Background: Pentosidine, an advanced glycation end product, accumulates in plasma proteins of uremic patients. Its fate is, however, yet to be fully understood. Methods: Three cell lines, JTC-12 (proximal tubular cells), MDCK (distal tubular cells), and BALB3T3 (nonrenal cells), were cultured in a double chamber system and were exposed to uremic serum, and the contents of protein-linked pentosidine derived from uremic sera were determined in each medium by HPLC assay. The presence of pentosidine in the cytoplasm of these cells was assessed by immunoperoxidase staining. Results: When the apical cell membrane was exposed to uremic serum (fortified in the upper chamber), the contents of protein-linked pentosidine in the upper medium decreased by up to 30% after 24- and 48-hour incubations of JTC-12 cells but not of other cells. On the other hand, the contents of protein-linked pentosidine in the lower medium did not change. By contrast, exposure of the basolateral cell membrane of the three cell lines to uremic serum (fortified in the lower chamber) did not change the contents of protein-linked pentosidine both in the upper and lower medium after a 24-hour incubation. Pentosidine was detected immunohistochemically in the cytoplasm of JTC-12 cells, but not of BALB3T3 and MDCK cells, the apical membranes of which were exposed to uremic sera for 8 h. The immunoreaction disappeared 48 h after exposure. Pentosidine was not detected in the cytoplasm of JTC-12 cells, the basolateral membranes of which were exposed to uremic sera. The relevance of the in vitro results to humans was demonstrated by immunohistochemical studies in normal human kidney tissues showing that pentosidine was identified in the proximal renal tubules. Conclusion: These results suggest that the proximal tubular cells play a role in the disposal of plasma pentosidine. Copyright (c) 2002 S. Karger AG, Basel.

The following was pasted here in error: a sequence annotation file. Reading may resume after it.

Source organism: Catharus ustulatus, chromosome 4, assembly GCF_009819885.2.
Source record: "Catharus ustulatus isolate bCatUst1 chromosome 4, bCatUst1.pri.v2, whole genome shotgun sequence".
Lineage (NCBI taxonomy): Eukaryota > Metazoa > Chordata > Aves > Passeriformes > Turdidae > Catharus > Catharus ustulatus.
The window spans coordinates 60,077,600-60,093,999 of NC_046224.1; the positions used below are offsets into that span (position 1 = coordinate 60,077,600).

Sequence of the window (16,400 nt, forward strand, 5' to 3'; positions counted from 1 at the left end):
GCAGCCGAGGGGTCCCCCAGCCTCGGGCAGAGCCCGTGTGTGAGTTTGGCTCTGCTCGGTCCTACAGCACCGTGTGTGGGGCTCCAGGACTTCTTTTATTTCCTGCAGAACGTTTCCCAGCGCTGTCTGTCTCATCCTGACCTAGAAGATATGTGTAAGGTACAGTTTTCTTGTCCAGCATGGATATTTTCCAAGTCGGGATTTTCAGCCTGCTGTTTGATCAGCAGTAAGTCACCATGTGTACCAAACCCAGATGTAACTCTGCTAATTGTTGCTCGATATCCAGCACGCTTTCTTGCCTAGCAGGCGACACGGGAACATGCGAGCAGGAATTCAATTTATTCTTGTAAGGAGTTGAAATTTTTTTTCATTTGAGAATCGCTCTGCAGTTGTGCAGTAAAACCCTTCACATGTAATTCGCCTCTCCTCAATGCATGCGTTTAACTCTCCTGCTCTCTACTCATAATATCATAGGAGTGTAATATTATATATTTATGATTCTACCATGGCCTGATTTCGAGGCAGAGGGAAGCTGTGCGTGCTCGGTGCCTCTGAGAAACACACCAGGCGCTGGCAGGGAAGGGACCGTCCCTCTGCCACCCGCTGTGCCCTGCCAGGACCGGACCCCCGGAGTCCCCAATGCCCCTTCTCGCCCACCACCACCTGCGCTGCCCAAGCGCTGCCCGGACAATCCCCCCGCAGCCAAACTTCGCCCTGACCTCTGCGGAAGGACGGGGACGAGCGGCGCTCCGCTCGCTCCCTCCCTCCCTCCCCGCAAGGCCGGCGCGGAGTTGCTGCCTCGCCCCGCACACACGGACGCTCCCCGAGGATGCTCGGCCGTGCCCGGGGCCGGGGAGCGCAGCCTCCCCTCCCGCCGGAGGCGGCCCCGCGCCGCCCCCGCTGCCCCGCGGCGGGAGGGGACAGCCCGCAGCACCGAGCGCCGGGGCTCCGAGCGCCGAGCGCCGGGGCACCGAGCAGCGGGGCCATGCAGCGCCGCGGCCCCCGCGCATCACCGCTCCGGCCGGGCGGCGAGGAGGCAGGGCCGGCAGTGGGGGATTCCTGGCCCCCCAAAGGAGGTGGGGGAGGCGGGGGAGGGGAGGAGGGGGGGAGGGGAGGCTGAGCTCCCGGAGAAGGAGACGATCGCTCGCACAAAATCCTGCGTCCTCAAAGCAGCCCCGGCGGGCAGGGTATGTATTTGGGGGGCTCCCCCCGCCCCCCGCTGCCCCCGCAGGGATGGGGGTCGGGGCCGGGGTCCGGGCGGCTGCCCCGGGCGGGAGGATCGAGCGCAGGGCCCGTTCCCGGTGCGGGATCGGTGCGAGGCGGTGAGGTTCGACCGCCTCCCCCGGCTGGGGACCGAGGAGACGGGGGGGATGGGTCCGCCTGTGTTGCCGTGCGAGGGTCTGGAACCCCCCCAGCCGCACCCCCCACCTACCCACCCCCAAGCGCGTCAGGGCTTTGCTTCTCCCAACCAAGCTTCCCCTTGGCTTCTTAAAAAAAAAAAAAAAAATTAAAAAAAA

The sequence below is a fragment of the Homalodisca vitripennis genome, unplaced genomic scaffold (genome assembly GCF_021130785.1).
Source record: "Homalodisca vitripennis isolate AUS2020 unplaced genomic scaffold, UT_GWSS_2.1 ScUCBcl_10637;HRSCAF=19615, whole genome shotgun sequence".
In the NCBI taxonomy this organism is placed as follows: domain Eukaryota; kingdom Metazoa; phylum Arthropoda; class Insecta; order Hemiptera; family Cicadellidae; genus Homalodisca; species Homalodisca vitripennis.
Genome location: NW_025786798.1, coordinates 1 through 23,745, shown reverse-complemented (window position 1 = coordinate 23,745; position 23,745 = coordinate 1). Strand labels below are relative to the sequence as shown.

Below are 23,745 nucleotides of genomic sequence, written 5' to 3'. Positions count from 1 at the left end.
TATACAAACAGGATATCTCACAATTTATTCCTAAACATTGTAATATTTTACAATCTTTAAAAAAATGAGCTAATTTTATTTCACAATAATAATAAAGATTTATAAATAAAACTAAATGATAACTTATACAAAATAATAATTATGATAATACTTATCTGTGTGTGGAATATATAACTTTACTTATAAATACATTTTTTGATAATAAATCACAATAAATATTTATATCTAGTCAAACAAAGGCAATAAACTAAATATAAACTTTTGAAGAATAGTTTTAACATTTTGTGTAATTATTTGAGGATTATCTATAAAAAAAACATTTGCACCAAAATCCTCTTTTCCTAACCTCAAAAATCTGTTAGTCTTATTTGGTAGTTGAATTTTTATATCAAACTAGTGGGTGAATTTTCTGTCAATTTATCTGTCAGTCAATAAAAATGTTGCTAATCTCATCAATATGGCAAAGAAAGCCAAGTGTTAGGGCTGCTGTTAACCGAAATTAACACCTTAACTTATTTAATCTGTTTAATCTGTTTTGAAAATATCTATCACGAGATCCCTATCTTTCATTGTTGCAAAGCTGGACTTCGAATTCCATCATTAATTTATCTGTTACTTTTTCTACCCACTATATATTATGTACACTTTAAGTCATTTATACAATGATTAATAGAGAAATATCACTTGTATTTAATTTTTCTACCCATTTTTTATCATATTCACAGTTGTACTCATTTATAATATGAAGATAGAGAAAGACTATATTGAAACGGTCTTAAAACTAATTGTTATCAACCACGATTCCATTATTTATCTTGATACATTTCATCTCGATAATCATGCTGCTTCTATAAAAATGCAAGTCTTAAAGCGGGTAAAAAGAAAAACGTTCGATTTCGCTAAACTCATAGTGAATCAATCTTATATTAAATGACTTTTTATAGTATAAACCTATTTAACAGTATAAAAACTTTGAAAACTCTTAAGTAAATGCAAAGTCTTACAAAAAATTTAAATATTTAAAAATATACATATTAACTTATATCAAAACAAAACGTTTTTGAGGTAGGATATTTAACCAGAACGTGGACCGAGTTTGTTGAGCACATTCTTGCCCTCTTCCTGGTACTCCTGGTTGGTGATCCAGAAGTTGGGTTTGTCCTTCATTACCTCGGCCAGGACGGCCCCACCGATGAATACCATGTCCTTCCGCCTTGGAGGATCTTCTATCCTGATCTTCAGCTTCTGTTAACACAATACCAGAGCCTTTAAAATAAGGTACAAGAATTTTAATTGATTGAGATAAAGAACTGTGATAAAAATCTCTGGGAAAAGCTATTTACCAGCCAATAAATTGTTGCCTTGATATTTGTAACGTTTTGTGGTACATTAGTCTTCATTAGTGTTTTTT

- Advanced glycation end product
- Disposal, pentosidine
- Proximal tubule
ASJC Scopus subject areas
- Physiology (medical)